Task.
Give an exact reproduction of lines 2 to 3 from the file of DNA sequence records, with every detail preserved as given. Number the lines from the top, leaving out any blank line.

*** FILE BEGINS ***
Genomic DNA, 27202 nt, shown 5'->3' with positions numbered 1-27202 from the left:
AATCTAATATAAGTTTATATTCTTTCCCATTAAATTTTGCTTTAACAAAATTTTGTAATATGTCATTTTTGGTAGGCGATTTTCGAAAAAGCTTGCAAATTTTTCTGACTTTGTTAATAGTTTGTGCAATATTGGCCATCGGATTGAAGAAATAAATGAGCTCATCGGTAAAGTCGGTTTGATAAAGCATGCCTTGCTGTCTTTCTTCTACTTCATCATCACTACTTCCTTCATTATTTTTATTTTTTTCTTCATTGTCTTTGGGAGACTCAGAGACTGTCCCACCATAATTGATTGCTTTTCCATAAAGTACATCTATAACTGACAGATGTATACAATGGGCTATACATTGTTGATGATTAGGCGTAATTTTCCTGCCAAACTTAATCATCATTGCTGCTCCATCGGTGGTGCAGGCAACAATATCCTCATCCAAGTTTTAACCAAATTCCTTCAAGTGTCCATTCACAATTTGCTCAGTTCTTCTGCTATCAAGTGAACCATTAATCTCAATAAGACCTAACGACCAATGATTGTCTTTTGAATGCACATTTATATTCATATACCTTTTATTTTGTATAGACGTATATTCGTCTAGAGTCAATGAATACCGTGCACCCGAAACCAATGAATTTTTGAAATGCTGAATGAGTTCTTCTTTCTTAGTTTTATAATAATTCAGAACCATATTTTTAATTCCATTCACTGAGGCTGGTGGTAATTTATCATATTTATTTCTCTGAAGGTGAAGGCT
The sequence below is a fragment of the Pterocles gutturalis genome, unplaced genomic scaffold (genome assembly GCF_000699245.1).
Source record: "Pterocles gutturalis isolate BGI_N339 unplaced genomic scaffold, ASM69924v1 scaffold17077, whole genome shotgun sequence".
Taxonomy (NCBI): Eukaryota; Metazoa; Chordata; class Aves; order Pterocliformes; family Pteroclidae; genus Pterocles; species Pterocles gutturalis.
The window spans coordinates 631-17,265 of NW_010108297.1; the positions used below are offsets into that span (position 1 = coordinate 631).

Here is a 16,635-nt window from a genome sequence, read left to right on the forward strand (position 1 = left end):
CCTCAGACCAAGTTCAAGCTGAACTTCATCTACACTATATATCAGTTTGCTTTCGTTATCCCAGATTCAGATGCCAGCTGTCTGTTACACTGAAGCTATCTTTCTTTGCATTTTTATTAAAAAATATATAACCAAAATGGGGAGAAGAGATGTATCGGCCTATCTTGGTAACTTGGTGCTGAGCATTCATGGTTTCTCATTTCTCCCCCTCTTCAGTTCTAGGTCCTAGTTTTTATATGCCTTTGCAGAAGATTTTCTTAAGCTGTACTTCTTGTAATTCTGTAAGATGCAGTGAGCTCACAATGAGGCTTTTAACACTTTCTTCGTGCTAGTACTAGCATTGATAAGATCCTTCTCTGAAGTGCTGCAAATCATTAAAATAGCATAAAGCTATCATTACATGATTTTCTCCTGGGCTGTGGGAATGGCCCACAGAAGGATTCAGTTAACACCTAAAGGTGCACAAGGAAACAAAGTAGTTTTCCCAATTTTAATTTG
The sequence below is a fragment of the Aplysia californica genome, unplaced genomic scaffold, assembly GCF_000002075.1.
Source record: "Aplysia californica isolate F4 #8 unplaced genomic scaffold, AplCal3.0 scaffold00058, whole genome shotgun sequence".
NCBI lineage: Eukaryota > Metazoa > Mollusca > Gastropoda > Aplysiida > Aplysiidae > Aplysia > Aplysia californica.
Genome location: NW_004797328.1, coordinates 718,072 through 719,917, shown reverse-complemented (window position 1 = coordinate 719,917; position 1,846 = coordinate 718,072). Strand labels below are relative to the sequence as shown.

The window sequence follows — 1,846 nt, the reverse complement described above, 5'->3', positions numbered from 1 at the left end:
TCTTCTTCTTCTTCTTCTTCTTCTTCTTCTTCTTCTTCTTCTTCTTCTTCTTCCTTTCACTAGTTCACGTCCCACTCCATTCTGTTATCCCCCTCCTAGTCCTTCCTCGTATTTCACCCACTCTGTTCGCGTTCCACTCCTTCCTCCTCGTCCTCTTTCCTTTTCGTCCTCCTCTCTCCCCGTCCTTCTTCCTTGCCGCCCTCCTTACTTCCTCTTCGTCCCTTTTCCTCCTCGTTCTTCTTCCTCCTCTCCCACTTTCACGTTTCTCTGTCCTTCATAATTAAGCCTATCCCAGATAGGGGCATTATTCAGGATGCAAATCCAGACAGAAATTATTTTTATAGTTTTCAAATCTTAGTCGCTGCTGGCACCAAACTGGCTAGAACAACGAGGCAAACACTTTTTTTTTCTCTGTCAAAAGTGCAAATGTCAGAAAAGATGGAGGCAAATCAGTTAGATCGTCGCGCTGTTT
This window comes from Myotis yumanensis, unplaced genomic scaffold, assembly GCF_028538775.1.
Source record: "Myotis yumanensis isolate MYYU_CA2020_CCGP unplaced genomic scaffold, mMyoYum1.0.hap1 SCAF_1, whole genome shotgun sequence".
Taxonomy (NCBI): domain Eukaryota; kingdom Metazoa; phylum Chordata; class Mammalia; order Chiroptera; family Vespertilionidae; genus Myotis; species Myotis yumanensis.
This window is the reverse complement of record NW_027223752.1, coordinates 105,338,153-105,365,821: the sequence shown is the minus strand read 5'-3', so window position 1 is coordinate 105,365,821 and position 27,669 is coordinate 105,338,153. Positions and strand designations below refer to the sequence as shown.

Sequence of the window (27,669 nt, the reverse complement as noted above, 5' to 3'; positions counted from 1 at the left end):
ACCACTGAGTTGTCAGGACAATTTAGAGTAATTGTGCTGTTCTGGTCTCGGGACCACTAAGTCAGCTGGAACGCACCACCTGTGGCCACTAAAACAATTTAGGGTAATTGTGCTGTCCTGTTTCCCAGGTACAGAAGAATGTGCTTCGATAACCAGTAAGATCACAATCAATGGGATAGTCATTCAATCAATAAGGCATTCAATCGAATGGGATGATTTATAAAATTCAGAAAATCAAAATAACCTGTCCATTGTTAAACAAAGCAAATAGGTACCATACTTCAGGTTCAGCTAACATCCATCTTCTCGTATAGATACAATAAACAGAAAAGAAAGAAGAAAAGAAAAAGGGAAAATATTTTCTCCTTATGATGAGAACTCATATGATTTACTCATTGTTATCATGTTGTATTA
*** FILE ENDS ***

AATCTAATATAAGTTTATATTCTTTCCCATTAAATTTTGCTTTAACAAAATTTTGTAATATGTCATTTTTGGTAGGCGATTTTCGAAAAAGCTTGCAAATTTTTCTGACTTTGTTAATAGTTTGTGCAATATTGGCCATCGGATTGAAGAAATAAATGAGCTCATCGGTAAAGTCGGTTTGATAAAGCATGCCTTGCTGTCTTTCTTCTACTTCATCATCACTACTTCCTTCATTATTTTTATTTTTTTCTTCATTGTCTTTGGGAGACTCAGAGACTGTCCCACCATAATTGATTGCTTTTCCATAAAGTACATCTATAACTGACAGATGTATACAATGGGCTATACATTGTTGATGATTAGGCGTAATTTTCCTGCCAAACTTAATCATCATTGCTGCTCCATCGGTGGTGCAGGCAACAATATCCTCATCCAAGTTTTAACCAAATTCCTTCAAGTGTCCATTCACAATTTGCTCAGTTCTTCTGCTATCAAGTGAACCATTAATCTCAATAAGACCTAACGACCAATGATTGTCTTTTGAATGCACATTTATATTCATATACCTTTTATTTTGTATAGACGTATATTCGTCTAGAGTCAATGAATACCGTGCACCCGAAACCAATGAATTTTTGAAATGCTGAATGAGTTCTTCTTTCTTAGTTTTATAATAATTCAGAACCATATTTTTAATTCCATTCACTGAGGCTGGTGGTAATTTATCATATTTATTTCTCTGAAGGTGAAGGCT
The sequence below is a fragment of the Pterocles gutturalis genome, unplaced genomic scaffold (genome assembly GCF_000699245.1).